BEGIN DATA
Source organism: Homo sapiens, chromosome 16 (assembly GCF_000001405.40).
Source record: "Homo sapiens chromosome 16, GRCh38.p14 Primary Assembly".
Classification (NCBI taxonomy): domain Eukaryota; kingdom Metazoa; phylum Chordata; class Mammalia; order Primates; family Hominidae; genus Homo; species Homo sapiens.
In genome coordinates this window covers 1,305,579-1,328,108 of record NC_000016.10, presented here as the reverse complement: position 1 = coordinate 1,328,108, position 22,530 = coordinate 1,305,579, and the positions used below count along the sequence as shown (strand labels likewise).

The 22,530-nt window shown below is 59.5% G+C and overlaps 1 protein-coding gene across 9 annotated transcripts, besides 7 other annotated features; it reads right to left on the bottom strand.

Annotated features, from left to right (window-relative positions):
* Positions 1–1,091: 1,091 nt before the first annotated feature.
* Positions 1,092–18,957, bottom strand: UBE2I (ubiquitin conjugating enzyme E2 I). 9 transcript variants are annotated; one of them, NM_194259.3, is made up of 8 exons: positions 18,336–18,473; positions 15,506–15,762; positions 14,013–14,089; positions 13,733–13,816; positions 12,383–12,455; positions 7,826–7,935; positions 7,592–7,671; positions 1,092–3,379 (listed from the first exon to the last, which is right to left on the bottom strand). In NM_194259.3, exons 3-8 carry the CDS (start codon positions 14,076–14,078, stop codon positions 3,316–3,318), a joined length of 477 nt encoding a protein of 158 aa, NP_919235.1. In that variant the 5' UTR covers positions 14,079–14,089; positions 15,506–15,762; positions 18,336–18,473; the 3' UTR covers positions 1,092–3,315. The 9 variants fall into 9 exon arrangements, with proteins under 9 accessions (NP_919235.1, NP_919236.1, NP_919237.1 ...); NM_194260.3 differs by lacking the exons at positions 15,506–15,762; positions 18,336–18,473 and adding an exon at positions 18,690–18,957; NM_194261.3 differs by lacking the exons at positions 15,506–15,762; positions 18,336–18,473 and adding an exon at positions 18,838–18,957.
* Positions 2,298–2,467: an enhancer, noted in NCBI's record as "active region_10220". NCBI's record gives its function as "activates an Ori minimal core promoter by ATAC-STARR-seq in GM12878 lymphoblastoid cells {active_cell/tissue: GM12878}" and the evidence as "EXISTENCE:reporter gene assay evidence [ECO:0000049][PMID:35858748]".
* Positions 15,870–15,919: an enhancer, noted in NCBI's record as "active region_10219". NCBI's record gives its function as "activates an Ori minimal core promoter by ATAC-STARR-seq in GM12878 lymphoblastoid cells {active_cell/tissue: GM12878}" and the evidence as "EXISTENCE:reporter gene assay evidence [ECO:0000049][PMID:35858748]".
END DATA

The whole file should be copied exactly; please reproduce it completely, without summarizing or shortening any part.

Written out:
Source organism: Homo sapiens, chromosome 16 (assembly GCF_000001405.40).
Source record: "Homo sapiens chromosome 16, GRCh38.p14 Primary Assembly".
Classification (NCBI taxonomy): domain Eukaryota; kingdom Metazoa; phylum Chordata; class Mammalia; order Primates; family Hominidae; genus Homo; species Homo sapiens.
In genome coordinates this window covers 1,305,579-1,328,108 of record NC_000016.10, presented here as the reverse complement: position 1 = coordinate 1,328,108, position 22,530 = coordinate 1,305,579, and the positions used below count along the sequence as shown (strand labels likewise).

The 22,530-nt window shown below is 59.5% G+C and overlaps 1 protein-coding gene across 9 annotated transcripts, besides 7 other annotated features; it reads right to left on the bottom strand.

Annotated features, from left to right (window-relative positions):
* Positions 1–1,091: 1,091 nt before the first annotated feature.
* Positions 1,092–18,957, bottom strand: UBE2I (ubiquitin conjugating enzyme E2 I). 9 transcript variants are annotated; one of them, NM_194259.3, is made up of 8 exons: positions 18,336–18,473; positions 15,506–15,762; positions 14,013–14,089; positions 13,733–13,816; positions 12,383–12,455; positions 7,826–7,935; positions 7,592–7,671; positions 1,092–3,379 (listed from the first exon to the last, which is right to left on the bottom strand). In NM_194259.3, exons 3-8 carry the CDS (start codon positions 14,076–14,078, stop codon positions 3,316–3,318), a joined length of 477 nt encoding a protein of 158 aa, NP_919235.1. In that variant the 5' UTR covers positions 14,079–14,089; positions 15,506–15,762; positions 18,336–18,473; the 3' UTR covers positions 1,092–3,315. The 9 variants fall into 9 exon arrangements, with proteins under 9 accessions (NP_919235.1, NP_919236.1, NP_919237.1 ...); NM_194260.3 differs by lacking the exons at positions 15,506–15,762; positions 18,336–18,473 and adding an exon at positions 18,690–18,957; NM_194261.3 differs by lacking the exons at positions 15,506–15,762; positions 18,336–18,473 and adding an exon at positions 18,838–18,957.
* Positions 2,298–2,467: an enhancer, noted in NCBI's record as "active region_10220". NCBI's record gives its function as "activates an Ori minimal core promoter by ATAC-STARR-seq in GM12878 lymphoblastoid cells {active_cell/tissue: GM12878}" and the evidence as "EXISTENCE:reporter gene assay evidence [ECO:0000049][PMID:35858748]".
* Positions 15,870–15,919: an enhancer, noted in NCBI's record as "active region_10219". NCBI's record gives its function as "activates an Ori minimal core promoter by ATAC-STARR-seq in GM12878 lymphoblastoid cells {active_cell/tissue: GM12878}" and the evidence as "EXISTENCE:reporter gene assay evidence [ECO:0000049][PMID:35858748]".